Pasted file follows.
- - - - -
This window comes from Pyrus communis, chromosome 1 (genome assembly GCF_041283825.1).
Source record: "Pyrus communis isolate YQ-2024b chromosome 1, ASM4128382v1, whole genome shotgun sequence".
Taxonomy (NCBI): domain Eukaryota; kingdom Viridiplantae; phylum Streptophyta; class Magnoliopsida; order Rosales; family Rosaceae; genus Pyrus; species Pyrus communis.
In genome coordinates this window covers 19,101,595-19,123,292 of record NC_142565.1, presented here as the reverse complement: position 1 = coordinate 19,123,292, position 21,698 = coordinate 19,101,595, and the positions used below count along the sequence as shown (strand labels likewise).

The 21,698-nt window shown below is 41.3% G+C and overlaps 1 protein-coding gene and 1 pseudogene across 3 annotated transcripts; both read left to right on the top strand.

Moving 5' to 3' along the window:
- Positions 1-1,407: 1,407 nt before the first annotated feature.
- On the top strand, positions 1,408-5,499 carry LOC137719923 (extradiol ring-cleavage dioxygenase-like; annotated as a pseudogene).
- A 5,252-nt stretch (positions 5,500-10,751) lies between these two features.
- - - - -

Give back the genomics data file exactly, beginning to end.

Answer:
This window comes from Pyrus communis, chromosome 1 (genome assembly GCF_041283825.1).
Source record: "Pyrus communis isolate YQ-2024b chromosome 1, ASM4128382v1, whole genome shotgun sequence".
Taxonomy (NCBI): domain Eukaryota; kingdom Viridiplantae; phylum Streptophyta; class Magnoliopsida; order Rosales; family Rosaceae; genus Pyrus; species Pyrus communis.
In genome coordinates this window covers 19,101,595-19,123,292 of record NC_142565.1, presented here as the reverse complement: position 1 = coordinate 19,123,292, position 21,698 = coordinate 19,101,595, and the positions used below count along the sequence as shown (strand labels likewise).

The 21,698-nt window shown below is 41.3% G+C and overlaps 1 protein-coding gene and 1 pseudogene across 3 annotated transcripts; both read left to right on the top strand.

Moving 5' to 3' along the window:
- Positions 1-1,407: 1,407 nt before the first annotated feature.
- On the top strand, positions 1,408-5,499 carry LOC137719923 (extradiol ring-cleavage dioxygenase-like; annotated as a pseudogene).
- A 5,252-nt stretch (positions 5,500-10,751) lies between these two features.